I agree on most of it - Load is a rather interesting label - and I daresay Ben, who runs it, can probably finance a wider range of noisy 'crap' now Lightning Bolt have hit relatively big. Lightning Bolt, The USAISAMONSTER, Prurient & Wizardzz are all excellent bands, and they have some great 'novelty' stuff too - you can't take Friends Forever too seriously. They used to perform in their van and wind up a large goalpost for people to kick field goals during their set. I mean, come on - you don't get THAT with Mike Nesmith!
I have all four of their albums and except for the one (nameís escaping me) that sounds gothy, they are really good. Noise rocky but with hooks galore.
Rune Grammofon. Oh sweet Rune Grammofon. I've never heard of you, but apparently you're based in Norwegia.
Remember in my Chromosome Gun review when I said that I was awarding it "a 5 instead of a low 3" because "Ultralyd's free jazz noise/rock is not simply a bunch of fucking around -- it's a bunch of brutal, hard-hitting, monstrous fucking around"? Well, welcome to a low 3's worth of spacey, abstract and empty fucking around!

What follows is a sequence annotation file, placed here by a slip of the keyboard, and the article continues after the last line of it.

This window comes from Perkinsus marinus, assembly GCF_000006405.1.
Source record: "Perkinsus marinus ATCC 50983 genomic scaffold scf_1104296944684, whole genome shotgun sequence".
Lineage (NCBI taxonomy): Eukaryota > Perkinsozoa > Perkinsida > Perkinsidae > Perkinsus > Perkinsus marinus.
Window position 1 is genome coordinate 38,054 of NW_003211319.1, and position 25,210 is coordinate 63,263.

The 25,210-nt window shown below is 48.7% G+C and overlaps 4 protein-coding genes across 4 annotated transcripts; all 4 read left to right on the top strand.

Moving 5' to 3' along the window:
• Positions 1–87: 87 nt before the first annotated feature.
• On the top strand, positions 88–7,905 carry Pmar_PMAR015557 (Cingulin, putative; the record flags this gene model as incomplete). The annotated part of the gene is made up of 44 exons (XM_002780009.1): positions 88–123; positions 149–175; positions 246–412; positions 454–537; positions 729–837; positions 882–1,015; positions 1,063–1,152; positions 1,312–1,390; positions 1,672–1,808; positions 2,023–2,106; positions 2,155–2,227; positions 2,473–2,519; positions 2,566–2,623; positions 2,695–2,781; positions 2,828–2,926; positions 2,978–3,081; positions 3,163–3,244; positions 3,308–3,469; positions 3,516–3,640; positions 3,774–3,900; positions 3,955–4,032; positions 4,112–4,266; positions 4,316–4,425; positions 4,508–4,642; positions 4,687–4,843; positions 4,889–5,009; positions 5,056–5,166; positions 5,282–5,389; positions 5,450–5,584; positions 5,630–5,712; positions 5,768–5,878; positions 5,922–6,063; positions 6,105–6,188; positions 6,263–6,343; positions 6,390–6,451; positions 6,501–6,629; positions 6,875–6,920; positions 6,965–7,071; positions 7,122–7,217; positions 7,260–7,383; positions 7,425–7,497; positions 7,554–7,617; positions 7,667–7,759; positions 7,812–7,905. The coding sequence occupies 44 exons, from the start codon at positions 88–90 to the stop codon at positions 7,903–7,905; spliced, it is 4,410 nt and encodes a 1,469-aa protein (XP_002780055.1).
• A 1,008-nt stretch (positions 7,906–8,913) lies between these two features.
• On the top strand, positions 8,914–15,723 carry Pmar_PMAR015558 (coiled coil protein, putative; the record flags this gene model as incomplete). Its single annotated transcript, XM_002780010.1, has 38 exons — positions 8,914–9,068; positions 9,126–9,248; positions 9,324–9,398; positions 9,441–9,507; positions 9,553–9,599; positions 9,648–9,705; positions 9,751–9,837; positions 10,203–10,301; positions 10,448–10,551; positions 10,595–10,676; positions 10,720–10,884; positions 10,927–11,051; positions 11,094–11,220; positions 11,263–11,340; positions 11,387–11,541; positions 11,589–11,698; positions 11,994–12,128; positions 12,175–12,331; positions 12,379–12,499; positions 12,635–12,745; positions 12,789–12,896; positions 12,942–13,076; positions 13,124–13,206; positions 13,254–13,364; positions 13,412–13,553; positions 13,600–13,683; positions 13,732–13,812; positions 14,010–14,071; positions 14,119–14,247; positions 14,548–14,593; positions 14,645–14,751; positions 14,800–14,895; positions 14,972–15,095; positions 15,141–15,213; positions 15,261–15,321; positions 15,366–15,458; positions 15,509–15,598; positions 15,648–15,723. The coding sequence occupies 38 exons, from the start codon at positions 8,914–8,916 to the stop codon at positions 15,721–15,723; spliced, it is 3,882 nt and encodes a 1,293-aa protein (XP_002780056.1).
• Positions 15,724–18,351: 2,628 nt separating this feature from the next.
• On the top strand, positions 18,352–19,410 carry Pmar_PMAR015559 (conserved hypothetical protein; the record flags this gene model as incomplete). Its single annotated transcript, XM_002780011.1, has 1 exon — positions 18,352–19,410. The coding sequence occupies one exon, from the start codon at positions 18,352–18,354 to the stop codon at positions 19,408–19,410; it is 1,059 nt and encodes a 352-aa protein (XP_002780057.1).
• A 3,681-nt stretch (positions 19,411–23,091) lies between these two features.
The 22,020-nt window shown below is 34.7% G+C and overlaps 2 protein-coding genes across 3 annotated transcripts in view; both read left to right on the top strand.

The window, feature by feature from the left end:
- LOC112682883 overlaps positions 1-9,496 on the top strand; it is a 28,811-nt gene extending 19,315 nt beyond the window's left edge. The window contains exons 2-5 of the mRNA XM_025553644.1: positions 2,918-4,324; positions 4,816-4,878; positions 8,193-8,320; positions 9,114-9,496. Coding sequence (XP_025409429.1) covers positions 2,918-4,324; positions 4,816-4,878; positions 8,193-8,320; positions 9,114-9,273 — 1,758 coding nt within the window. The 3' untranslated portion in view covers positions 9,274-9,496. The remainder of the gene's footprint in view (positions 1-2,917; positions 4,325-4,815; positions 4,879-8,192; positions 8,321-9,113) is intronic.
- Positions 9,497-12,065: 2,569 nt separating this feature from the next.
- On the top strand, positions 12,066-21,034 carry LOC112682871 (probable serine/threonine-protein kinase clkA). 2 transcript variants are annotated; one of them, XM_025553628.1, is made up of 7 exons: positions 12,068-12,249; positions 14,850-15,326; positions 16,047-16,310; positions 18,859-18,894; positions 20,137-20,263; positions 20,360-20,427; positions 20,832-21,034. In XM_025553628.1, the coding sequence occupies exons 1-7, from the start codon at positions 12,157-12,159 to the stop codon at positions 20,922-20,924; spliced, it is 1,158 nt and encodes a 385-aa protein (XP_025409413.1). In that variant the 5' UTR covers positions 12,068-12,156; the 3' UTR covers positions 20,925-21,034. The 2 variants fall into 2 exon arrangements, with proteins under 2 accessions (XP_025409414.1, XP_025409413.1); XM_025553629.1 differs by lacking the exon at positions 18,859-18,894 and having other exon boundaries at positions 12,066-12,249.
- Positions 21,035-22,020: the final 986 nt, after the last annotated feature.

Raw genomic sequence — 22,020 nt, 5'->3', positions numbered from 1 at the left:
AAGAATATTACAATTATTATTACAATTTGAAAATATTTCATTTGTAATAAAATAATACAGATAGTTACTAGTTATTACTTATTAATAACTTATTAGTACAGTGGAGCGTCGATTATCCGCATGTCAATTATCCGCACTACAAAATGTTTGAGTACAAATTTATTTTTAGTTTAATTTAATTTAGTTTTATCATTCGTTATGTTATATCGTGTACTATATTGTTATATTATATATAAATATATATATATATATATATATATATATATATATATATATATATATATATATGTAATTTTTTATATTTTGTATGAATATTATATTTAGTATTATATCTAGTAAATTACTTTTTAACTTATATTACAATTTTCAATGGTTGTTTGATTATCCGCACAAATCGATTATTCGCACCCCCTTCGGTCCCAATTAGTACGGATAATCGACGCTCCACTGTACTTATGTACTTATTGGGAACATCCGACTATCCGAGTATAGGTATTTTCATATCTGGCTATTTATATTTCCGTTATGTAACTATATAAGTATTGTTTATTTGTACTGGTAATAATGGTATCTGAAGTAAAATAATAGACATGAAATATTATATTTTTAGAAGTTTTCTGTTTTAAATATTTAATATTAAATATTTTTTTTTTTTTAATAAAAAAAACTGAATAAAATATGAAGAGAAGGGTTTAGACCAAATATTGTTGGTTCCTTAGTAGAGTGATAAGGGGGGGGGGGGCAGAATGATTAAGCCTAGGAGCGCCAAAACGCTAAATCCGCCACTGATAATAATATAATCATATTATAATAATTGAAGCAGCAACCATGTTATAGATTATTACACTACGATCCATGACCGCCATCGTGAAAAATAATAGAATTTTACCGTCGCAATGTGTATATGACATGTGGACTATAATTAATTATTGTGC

(It's also occasionally funky, but that aspect didn't fit into my desired dichotomy so I pretended it didn't exist)
But first, since this is www.dog.com, let's talk about dogs.
1. People who are assholes say, "Oh, dogs are meat robots. They don't love you; they just get excited when they see you because they know you give them food." Wrong. Henry has a lot of human friends who have never fed him a thing. "Oh, then dogs just get excited to see people who they know will treat them nice." Absolutely - just like people do. When was the last time you got excited to see somebody who treats you poorly?
2. People who are dicks say, "Oh, all dogs are the same. They all run around the couch with a sock in their mouth, and chase squirrels, and roll in stink. You've seen one, you've seen 'em all." To which I reply, "Oh, all people are the same. They all like listening to music and watching movies and playing sports." Dogs have their own species interests the same way we do. The differences are in the details.